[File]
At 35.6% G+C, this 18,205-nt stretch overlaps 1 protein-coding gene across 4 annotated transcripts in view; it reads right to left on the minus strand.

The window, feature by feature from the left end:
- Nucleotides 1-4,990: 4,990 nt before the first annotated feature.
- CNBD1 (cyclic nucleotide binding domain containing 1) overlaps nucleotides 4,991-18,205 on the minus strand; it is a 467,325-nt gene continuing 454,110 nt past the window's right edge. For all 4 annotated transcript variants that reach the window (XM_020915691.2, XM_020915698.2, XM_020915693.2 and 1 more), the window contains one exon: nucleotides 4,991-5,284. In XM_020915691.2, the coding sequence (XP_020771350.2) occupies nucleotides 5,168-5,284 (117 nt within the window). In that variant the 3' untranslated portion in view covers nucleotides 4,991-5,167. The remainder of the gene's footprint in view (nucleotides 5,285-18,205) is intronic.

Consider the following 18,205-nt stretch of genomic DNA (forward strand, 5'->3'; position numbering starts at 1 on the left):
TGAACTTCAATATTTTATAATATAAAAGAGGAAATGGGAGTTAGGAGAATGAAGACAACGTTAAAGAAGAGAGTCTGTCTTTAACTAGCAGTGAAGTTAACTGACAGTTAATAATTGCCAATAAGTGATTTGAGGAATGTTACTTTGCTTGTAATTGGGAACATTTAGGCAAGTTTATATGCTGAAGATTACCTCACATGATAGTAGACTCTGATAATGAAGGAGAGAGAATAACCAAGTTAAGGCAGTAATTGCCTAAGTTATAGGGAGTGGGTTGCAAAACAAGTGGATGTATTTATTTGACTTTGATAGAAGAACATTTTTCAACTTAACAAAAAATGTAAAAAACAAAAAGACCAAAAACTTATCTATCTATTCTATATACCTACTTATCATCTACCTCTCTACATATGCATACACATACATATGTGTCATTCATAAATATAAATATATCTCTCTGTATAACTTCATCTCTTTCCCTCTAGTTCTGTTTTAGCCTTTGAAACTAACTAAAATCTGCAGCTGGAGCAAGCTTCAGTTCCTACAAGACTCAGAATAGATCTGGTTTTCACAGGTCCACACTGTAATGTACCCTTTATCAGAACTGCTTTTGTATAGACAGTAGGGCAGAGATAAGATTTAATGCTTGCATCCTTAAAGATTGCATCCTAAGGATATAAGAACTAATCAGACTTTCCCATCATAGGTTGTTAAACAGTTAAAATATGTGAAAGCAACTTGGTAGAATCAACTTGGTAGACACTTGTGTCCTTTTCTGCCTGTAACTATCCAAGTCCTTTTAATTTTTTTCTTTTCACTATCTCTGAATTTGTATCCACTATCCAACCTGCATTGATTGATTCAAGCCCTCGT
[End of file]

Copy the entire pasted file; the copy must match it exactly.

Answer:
At 35.6% G+C, this 18,205-nt stretch overlaps 1 protein-coding gene across 4 annotated transcripts in view; it reads right to left on the minus strand.

The window, feature by feature from the left end:
- Nucleotides 1-4,990: 4,990 nt before the first annotated feature.
- CNBD1 (cyclic nucleotide binding domain containing 1) overlaps nucleotides 4,991-18,205 on the minus strand; it is a 467,325-nt gene continuing 454,110 nt past the window's right edge. For all 4 annotated transcript variants that reach the window (XM_020915691.2, XM_020915698.2, XM_020915693.2 and 1 more), the window contains one exon: nucleotides 4,991-5,284. In XM_020915691.2, the coding sequence (XP_020771350.2) occupies nucleotides 5,168-5,284 (117 nt within the window). In that variant the 3' untranslated portion in view covers nucleotides 4,991-5,167. The remainder of the gene's footprint in view (nucleotides 5,285-18,205) is intronic.

Consider the following 18,205-nt stretch of genomic DNA (forward strand, 5'->3'; position numbering starts at 1 on the left):
TGAACTTCAATATTTTATAATATAAAAGAGGAAATGGGAGTTAGGAGAATGAAGACAACGTTAAAGAAGAGAGTCTGTCTTTAACTAGCAGTGAAGTTAACTGACAGTTAATAATTGCCAATAAGTGATTTGAGGAATGTTACTTTGCTTGTAATTGGGAACATTTAGGCAAGTTTATATGCTGAAGATTACCTCACATGATAGTAGACTCTGATAATGAAGGAGAGAGAATAACCAAGTTAAGGCAGTAATTGCCTAAGTTATAGGGAGTGGGTTGCAAAACAAGTGGATGTATTTATTTGACTTTGATAGAAGAACATTTTTCAACTTAACAAAAAATGTAAAAAACAAAAAGACCAAAAACTTATCTATCTATTCTATATACCTACTTATCATCTACCTCTCTACATATGCATACACATACATATGTGTCATTCATAAATATAAATATATCTCTCTGTATAACTTCATCTCTTTCCCTCTAGTTCTGTTTTAGCCTTTGAAACTAACTAAAATCTGCAGCTGGAGCAAGCTTCAGTTCCTACAAGACTCAGAATAGATCTGGTTTTCACAGGTCCACACTGTAATGTACCCTTTATCAGAACTGCTTTTGTATAGACAGTAGGGCAGAGATAAGATTTAATGCTTGCATCCTTAAAGATTGCATCCTAAGGATATAAGAACTAATCAGACTTTCCCATCATAGGTTGTTAAACAGTTAAAATATGTGAAAGCAACTTGGTAGAATCAACTTGGTAGACACTTGTGTCCTTTTCTGCCTGTAACTATCCAAGTCCTTTTAATTTTTTTCTTTTCACTATCTCTGAATTTGTATCCACTATCCAACCTGCATTGATTGATTCAAGCCCTCGT